There has been a long history of violent incidents at African Barrick Gold’s (ABG) North Mara mine in Tanzania.

In March 2013 the law firm Leigh Day commenced proceedings against ABG and its 100% owned  subsidiary, North Mara Gold Mine Limited (NMGML) in the High Court of England and Wales on behalf of Tanzanian villagers who claimedthat the companies werre “liable for deaths and injuries allegedly caused by the use of excessive force by mine security and police”.   Originally Leigh Day represented 33 claimants but the number was reduced after a group of former clients were persuaded to accept a remedy from the mine.  In February 2015, the remaining claimants reached an out-of-court settlement.  Neither Acacia Mining nor Leigh Day disclosed details about the terms of settlement.

As with the Barrick Gold mine in Porgera, in Papua New Guinea, Barrick’s subsidiary in Tanzania,  made offers to people without adequate legal representation in return for those individuals signing away their rights to legal redress.

In February 2014 RAID and MiningWatch Canada wrote to the Canadian Barrick Gold Corporation and its subsidiary, African Barrick Gold (ABG), to request transparency regarding the ‘remedy programme’ established to compensate alleged victims of ‘harm’ including women allegedly sexually assaulted by police or site security personnel at the North Mara mine in Tanzania.  

In March 2014 RAID, with other NGOs, distributed a briefing for investors and equity analysts entitled ‘A Pattern of Abuse: Human Rights at Risk at the North Mara Mine, Tanzania’. RAID has carried out field assessments in North Mara with MiningWatch Canada: in July 2014, November 2015 and July 2016.   During this period RAID and MiningWatch Canada have collected first hand testimony (and other evidence) on 22 cases of alleged unlawful killings by police or mine security personnel, most of which have occurred since 2014. They have interviewed 21 women – some were allegedly raped or beaten by police or mine employees or their husbands killed in mine-related violence; and 69 (mostly young) men who have been left with severe, life-changing injuries, allegedly after being assaulted by police or mine security personnel.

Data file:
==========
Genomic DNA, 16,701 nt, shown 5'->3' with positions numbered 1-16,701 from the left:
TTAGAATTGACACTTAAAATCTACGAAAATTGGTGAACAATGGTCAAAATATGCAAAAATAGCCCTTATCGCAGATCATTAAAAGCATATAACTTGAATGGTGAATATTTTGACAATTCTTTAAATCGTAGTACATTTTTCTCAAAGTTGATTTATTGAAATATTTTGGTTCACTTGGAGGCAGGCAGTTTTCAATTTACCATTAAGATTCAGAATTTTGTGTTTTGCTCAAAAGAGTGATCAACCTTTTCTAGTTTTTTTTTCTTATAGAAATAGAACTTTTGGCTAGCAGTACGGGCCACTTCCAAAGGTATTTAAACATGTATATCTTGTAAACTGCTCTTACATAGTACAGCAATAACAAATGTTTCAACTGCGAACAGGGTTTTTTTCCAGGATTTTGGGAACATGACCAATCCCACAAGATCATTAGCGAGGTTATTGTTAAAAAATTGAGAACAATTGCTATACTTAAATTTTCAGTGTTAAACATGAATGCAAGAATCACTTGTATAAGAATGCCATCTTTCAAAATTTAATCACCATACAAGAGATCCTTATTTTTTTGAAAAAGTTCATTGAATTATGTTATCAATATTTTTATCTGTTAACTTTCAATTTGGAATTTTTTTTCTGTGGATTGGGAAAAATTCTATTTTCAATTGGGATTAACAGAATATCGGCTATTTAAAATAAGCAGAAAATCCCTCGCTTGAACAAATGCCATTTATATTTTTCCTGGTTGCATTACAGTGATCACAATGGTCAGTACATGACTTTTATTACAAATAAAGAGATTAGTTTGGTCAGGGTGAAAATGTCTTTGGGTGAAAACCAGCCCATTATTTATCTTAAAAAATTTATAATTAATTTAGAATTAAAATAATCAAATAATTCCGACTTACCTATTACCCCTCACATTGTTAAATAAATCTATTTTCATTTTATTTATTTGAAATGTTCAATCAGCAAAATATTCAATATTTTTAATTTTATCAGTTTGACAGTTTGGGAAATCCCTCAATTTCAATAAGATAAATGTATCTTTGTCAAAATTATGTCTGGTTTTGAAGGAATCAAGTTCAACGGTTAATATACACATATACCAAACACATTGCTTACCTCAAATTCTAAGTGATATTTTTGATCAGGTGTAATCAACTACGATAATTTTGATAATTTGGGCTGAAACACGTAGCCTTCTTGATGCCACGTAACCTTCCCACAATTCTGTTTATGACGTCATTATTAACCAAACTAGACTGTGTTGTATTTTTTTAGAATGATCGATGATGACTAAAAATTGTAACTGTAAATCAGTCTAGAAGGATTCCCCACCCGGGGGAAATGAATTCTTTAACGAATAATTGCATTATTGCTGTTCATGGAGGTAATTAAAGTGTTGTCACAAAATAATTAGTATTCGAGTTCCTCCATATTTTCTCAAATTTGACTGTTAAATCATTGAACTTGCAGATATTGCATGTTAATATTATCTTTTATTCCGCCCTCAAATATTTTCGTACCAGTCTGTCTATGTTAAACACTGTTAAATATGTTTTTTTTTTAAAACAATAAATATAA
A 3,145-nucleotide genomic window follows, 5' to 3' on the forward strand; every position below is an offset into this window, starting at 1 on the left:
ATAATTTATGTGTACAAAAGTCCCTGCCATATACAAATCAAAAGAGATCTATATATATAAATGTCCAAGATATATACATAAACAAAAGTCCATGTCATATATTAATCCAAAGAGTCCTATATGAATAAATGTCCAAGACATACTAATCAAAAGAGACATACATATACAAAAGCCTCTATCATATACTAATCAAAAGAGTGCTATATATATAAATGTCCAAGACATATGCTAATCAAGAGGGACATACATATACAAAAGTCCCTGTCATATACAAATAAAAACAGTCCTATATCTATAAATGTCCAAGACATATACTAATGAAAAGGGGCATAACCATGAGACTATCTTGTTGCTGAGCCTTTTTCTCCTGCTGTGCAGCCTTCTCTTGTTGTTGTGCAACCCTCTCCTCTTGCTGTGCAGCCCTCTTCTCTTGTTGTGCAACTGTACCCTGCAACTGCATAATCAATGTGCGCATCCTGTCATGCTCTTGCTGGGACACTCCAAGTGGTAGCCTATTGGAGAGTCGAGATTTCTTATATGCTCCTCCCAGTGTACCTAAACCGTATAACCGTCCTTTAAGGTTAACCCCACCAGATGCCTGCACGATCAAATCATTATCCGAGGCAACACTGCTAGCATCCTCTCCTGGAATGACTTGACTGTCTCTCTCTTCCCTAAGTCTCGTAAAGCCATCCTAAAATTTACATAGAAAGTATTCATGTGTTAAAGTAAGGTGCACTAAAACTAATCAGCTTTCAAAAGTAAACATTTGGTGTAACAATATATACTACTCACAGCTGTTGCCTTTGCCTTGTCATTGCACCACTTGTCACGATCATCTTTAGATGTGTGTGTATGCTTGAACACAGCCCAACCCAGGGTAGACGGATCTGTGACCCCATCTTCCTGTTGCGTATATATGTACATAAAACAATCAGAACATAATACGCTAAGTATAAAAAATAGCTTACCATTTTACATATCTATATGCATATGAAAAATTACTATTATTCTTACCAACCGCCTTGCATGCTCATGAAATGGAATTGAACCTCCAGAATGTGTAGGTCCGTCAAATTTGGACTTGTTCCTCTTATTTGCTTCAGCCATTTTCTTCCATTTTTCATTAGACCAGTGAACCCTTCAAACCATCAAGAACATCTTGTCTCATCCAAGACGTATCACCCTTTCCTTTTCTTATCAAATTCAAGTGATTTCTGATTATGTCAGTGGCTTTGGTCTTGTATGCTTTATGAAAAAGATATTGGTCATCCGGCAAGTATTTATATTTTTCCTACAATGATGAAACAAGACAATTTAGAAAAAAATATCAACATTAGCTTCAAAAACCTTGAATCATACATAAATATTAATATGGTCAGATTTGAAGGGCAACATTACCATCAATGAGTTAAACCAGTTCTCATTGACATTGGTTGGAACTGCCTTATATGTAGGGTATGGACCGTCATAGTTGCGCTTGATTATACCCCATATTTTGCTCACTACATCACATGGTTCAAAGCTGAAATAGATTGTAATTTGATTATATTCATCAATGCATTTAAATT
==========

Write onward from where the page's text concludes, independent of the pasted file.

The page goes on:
As a result of these criticisms, the company, which in November 2014 changed its name to Acacia Mining, has introduced some significant changes to its legal waiver and ‘enhanced’ the remedy programme. It has revised the confidentiality clause making it optional and it has increased payments to the claimants. But the waiver still requires the complainant to waive rights to participation ‘on behalf of third parties to any civil proceedings in any jurisdiction.’  

Acacia claims that it wants to help provide a remedy to individuals who credibly claim that security guarding the mine against intruders have harmed them or their family members through the use of excessive force, given the absence of a State-based remedy mechanism specifically for that purpose.  As of December 2016, RAID and MiningWatch Canada are engaging with Acacia Mining to try to resolve outstanding complaints by villagers.